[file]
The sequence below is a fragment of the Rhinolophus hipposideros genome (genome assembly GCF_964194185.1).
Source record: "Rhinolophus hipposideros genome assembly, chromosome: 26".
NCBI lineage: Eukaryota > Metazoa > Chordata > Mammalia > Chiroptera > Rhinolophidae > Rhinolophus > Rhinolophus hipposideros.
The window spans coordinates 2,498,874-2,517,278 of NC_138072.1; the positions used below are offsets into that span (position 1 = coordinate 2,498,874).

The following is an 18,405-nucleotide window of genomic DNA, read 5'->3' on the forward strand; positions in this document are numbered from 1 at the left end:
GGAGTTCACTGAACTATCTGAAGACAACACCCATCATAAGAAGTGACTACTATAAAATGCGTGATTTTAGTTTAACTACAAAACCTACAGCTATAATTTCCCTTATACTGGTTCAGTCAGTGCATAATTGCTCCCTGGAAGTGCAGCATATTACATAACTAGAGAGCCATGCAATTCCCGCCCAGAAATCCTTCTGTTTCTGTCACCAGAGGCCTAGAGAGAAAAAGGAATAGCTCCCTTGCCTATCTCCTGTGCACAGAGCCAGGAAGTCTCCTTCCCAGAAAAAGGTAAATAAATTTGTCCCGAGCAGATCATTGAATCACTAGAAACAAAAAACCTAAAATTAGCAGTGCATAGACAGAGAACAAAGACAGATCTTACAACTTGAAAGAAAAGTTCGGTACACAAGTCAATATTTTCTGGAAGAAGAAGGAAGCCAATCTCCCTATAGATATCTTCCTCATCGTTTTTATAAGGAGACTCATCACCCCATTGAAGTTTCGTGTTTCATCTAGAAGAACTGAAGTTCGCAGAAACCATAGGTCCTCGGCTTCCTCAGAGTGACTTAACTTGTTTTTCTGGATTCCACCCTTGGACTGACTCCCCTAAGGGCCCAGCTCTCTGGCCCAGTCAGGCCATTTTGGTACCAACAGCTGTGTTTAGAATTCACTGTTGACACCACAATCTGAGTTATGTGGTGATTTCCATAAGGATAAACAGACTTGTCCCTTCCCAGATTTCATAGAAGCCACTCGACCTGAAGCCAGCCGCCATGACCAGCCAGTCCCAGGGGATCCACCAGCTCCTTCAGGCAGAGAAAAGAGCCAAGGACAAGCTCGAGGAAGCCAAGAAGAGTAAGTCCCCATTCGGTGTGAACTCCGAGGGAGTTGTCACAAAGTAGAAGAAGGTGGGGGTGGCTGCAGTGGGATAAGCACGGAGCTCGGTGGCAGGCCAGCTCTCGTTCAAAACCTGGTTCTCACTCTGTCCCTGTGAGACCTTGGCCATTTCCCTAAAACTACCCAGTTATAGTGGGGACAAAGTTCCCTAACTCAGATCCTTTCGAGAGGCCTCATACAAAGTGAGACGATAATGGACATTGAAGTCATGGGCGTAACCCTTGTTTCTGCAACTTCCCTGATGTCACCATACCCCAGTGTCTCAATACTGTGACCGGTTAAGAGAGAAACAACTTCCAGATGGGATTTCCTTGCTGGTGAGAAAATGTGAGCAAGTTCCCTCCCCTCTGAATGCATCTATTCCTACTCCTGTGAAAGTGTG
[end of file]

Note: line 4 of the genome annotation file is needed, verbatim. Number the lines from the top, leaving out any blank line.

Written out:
The window spans coordinates 2,498,874-2,517,278 of NC_138072.1; the positions used below are offsets into that span (position 1 = coordinate 2,498,874).